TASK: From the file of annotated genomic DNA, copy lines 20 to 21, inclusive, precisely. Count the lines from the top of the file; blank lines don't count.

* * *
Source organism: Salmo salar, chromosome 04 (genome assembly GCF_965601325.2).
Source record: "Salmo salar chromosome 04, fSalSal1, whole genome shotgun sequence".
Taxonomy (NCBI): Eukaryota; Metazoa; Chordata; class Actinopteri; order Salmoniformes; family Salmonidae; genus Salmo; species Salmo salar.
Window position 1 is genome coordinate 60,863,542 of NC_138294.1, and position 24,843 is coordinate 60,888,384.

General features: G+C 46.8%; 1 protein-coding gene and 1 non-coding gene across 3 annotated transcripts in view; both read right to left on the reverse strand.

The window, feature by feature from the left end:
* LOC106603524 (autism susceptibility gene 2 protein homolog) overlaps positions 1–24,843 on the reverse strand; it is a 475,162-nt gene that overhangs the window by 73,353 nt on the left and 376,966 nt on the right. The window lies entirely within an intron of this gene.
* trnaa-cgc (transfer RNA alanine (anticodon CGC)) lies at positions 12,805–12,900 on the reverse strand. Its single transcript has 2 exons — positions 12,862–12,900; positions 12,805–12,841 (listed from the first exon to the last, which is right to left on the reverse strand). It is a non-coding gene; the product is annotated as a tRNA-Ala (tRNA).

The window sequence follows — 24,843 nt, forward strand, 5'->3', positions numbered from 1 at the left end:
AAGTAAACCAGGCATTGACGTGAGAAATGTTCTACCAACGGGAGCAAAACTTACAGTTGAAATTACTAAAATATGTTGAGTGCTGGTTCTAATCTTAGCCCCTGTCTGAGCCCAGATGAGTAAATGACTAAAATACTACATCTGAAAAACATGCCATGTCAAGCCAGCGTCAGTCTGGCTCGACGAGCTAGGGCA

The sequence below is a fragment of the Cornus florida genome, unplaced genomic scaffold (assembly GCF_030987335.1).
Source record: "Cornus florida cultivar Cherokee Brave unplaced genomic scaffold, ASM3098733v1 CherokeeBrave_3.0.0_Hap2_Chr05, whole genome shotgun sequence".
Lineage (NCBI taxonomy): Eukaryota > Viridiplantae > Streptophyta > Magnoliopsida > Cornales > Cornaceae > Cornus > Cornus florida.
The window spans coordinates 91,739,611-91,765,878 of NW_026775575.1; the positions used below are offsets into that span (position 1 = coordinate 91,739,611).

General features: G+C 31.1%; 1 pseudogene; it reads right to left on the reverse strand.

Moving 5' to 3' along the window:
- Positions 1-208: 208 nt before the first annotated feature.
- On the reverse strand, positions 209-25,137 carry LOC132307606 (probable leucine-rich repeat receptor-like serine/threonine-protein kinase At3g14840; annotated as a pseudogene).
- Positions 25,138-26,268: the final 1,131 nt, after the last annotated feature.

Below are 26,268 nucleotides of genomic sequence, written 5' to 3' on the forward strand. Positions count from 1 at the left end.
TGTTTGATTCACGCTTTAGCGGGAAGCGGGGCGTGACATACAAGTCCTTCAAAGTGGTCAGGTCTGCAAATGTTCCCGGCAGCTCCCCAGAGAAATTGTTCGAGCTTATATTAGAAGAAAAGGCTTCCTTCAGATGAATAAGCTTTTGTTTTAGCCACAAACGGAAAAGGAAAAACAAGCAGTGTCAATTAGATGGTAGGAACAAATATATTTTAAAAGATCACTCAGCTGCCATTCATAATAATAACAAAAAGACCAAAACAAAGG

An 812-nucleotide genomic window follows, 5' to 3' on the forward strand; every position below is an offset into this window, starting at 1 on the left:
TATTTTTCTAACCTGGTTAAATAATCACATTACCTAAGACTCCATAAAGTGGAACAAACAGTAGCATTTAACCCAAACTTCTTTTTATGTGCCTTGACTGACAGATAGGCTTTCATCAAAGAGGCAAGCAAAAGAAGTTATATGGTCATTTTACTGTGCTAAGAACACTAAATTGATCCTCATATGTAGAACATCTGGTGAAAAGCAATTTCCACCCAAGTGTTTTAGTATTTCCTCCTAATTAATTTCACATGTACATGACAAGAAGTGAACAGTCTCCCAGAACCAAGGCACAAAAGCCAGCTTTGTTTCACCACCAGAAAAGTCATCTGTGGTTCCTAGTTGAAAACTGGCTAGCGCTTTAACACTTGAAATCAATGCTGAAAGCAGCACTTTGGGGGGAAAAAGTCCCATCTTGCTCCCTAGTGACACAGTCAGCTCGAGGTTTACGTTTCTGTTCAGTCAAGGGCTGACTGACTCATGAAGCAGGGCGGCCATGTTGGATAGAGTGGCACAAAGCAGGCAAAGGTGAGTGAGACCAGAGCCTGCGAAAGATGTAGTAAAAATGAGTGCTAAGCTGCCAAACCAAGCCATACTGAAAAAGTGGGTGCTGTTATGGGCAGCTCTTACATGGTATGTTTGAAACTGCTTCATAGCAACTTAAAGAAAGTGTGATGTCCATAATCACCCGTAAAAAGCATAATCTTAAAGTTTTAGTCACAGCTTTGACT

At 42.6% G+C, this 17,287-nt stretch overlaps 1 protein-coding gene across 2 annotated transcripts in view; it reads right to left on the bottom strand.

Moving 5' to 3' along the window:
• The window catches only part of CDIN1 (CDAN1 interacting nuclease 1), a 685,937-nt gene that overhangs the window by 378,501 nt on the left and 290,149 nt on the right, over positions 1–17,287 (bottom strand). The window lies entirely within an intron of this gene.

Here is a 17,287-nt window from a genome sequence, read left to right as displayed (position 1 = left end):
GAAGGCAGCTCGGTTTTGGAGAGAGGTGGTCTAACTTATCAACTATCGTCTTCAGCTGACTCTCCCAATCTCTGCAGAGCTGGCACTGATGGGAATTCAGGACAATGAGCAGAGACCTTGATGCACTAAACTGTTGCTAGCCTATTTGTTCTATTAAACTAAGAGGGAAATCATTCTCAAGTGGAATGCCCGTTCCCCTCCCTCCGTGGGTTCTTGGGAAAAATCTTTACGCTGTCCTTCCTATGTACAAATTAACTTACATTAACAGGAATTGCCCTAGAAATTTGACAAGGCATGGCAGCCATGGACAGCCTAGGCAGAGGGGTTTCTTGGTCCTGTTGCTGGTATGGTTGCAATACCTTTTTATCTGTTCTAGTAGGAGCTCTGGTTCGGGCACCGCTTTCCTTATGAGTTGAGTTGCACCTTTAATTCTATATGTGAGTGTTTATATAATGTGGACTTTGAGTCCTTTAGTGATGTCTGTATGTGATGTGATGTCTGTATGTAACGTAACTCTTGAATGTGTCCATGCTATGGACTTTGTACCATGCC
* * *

Below are 26,268 nucleotides of genomic sequence, written 5' to 3' on the forward strand. Positions count from 1 at the left end.
TGTTTGATTCACGCTTTAGCGGGAAGCGGGGCGTGACATACAAGTCCTTCAAAGTGGTCAGGTCTGCAAATGTTCCCGGCAGCTCCCCAGAGAAATTGTTCGAGCTTATATTAGAAGAAAAGGCTTCCTTCAGATGAATAAGCTTTTGTTTTAGCCACAAACGGAAAAGGAAAAACAAGCAGTGTCAATTAGATGGTAGGAACAAATATATTTTAAAAGATCACTCAGCTGCCATTCATAATAATAACAAAAAGACCAAAACAAAGG